Back in January, I had the opportunity to sit in on a stop of the Bob Woodward speaking tour. (Bob Woodward of: Woodward/Bernstein/Washington Post/Watergate/Nixon.) Mr. Woodward ended his speaking hour with a little story on the biggest lesson he learned from the whole Watergate experience. Bob told the audience how he learned of President Nixon’s resignation, and how, only a few months later, he learned that Nixon’s successor, President Ford, had pardoned him.
Both Bob and his partner, Carl Bernstein, were crestfallen. They had sacrificed years of their lives investigating the biggest scandal in U.S. history, ultimately bringing down a sitting president. They both believed that more backroom politicking had occurred, and now Nixon was going to walk free in return for handing Ford the presidency.
Years passed, and Bob interviewed and spoke with Ford several more times. Right before Ford’s death some 30 years after Watergate, Ford revealed to Bob that Bob had never asked him if Nixon’s men had approached him prior to the resignation about a pardon in exchange for the presidency. (Bob explained to the audience that he assumed this was the case.) Ford admitted that they had. Bob exclaimed in his head, “Aha! I knew it! Vindication!” Ford finished his sentence, “I turned them down. I knew Nixon was finished as president. They were negotiating a losing hand.”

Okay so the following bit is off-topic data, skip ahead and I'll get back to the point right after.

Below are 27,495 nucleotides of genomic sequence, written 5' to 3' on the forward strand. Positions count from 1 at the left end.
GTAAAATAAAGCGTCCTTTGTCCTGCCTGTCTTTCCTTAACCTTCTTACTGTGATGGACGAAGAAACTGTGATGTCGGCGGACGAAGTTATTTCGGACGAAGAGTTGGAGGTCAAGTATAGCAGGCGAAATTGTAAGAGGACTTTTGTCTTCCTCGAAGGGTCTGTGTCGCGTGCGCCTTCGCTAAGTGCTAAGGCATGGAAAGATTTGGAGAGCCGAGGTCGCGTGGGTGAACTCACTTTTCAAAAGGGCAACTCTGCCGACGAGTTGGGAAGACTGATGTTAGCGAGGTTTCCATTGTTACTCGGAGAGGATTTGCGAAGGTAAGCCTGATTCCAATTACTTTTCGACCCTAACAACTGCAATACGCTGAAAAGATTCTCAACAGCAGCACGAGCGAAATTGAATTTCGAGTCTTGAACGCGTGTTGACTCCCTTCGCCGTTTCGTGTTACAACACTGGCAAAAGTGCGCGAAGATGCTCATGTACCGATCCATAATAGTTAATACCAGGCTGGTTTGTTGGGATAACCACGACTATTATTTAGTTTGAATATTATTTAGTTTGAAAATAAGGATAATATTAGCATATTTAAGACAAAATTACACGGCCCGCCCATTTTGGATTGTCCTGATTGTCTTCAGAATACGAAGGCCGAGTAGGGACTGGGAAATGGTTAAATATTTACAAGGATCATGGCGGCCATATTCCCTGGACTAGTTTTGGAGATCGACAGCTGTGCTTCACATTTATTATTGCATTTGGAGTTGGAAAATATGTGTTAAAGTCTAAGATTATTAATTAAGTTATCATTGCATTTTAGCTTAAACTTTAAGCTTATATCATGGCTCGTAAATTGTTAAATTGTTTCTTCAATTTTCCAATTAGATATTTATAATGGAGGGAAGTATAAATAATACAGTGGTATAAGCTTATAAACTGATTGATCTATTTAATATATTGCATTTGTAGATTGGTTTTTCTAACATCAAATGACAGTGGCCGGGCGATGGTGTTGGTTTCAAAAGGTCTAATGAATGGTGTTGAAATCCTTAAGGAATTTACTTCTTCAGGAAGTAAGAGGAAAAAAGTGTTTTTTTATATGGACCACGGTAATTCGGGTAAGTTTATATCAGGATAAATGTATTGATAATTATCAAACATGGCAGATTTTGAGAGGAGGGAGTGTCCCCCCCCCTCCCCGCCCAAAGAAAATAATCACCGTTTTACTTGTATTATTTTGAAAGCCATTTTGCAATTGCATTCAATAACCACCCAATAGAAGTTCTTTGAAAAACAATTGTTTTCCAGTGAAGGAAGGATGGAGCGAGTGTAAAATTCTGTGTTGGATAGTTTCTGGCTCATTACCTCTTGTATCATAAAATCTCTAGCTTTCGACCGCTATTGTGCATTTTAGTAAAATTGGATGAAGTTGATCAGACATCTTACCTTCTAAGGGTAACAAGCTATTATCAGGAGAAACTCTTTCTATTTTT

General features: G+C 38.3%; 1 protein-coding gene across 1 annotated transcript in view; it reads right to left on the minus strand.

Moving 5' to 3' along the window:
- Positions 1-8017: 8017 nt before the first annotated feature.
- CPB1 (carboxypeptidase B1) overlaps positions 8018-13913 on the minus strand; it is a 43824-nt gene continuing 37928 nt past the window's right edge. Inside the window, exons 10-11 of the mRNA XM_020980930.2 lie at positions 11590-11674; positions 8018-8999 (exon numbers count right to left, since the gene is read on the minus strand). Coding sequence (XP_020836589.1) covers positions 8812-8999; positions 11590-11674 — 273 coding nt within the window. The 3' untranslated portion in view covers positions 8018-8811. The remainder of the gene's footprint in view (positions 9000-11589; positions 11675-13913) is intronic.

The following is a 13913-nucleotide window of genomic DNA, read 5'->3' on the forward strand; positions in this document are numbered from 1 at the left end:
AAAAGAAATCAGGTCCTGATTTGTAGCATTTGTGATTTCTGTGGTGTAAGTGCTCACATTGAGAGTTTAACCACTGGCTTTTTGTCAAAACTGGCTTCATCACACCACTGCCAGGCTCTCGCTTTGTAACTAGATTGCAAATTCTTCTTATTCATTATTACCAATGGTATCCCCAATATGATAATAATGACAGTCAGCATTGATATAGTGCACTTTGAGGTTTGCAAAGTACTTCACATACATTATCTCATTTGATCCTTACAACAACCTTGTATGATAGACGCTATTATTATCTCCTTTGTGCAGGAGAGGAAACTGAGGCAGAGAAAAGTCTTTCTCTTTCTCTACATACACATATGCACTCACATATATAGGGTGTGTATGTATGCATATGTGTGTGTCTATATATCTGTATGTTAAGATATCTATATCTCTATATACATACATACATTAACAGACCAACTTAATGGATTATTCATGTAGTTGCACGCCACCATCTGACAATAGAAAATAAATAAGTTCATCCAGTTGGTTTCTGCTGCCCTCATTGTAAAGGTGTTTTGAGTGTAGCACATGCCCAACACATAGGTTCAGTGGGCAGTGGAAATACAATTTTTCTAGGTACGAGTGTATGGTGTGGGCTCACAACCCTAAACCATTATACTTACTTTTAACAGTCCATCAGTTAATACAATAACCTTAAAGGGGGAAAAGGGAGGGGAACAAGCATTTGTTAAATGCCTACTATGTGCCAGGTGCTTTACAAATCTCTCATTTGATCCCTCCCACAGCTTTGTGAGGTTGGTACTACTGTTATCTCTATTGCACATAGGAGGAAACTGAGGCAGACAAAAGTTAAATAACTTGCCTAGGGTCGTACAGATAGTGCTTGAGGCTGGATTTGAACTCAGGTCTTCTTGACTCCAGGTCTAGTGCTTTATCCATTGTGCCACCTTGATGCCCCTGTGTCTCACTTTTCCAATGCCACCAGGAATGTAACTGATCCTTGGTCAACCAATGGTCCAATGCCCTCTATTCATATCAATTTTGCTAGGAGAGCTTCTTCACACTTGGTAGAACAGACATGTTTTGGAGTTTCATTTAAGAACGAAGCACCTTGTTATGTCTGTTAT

As for why Ford pardoned Nixon, I’ll let you research for yourselves. It’s a fascinating piece of U.S. history and a textbook case of political suicide. So… why am I bringing all of this up in a THWACK blog? Here’s why. If there is ever an example of an SME, or subject matter expert, it’s Bob Woodward and the Watergate scandal. He and Carl Bernstein lived, breathed, ate, and slept Watergate for over 30 years, long after it was over. And as to why he assumed that Ford pardoned Nixon, his knowledge and expertise was his undoing. His assumptions and suspicions poisoned his critical thinking skills for 30 years. Bob spent those 30 years convinced that Nixon’s team and Ford were in cahoots on some levels.
I’m surrounded by some very talented IT professionals and have been for the past 27 years. What I’ve done for the past 20 years, ever since I gave up the technical path, is lead these technical professionals working in a manager role, incident response, a war room, and projects. I’ve seen countless examples of where the best and smartest experts and engineers are firmly convinced that solution A, or “this” path to resolution, was the right answer and be firm about it—so convinced on their decision that whether it be professional reputation or stubbornness, they are adamant even when there are clues to state otherwise.
As a leader, this can be challenging. Pray that you never find yourself in the situation where you have two or more experts with differing, passionate opinions and are expected to make the decisions on whose opinion to follow. So, what are you to do in these tense situations? How do you work with a “Bob Woodward”-type personality?